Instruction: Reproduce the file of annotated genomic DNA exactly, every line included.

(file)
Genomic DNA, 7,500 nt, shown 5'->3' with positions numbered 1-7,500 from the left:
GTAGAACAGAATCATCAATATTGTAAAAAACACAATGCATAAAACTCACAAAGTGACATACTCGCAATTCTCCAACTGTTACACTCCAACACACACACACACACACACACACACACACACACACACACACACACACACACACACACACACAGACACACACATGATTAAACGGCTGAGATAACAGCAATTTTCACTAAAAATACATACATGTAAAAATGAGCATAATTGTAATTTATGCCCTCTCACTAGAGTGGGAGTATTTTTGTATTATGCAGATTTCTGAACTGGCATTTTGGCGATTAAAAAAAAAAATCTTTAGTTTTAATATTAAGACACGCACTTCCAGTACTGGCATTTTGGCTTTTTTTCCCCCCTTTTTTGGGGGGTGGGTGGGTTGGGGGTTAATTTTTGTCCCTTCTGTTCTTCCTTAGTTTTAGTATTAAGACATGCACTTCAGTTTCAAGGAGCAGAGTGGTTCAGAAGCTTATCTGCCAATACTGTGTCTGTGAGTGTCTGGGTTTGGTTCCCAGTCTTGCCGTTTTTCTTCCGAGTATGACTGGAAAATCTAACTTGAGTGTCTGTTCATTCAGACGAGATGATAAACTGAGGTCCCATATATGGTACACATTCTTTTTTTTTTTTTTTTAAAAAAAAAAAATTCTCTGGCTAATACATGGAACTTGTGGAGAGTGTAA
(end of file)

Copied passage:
Genomic DNA, 7,500 nt, shown 5'->3' with positions numbered 1-7,500 from the left:
GTAGAACAGAATCATCAATATTGTAAAAAACACAATGCATAAAACTCACAAAGTGACATACTCGCAATTCTCCAACTGTTACACTCCAACACACACACACACACACACACACACACACACACACACACACACACACACACACACACACACAGACACACACATGATTAAACGGCTGAGATAACAGCAATTTTCACTAAAAATACATACATGTAAAAATGAGCATAATTGTAATTTATGCCCTCTCACTAGAGTGGGAGTATTTTTGTATTATGCAGATTTCTGAACTGGCATTTTGGCGATTAAAAAAAAAAATCTTTAGTTTTAATATTAAGACACGCACTTCCAGTACTGGCATTTTGGCTTTTTTTCCCCCCTTTTTTGGGGGGTGGGTGGGTTGGGGGTTAATTTTTGTCCCTTCTGTTCTTCCTTAGTTTTAGTATTAAGACATGCACTTCAGTTTCAAGGAGCAGAGTGGTTCAGAAGCTTATCTGCCAATACTGTGTCTGTGAGTGTCTGGGTTTGGTTCCCAGTCTTGCCGTTTTTCTTCCGAGTATGACTGGAAAATCTAACTTGAGTGTCTGTTCATTCAGACGAGATGATAAACTGAGGTCCCATATATGGTACACATTCTTTTTTTTTTTTTTTTAAAAAAAAAAAATTCTCTGGCTAATACATGGAACTTGTGGAGAGTGTAA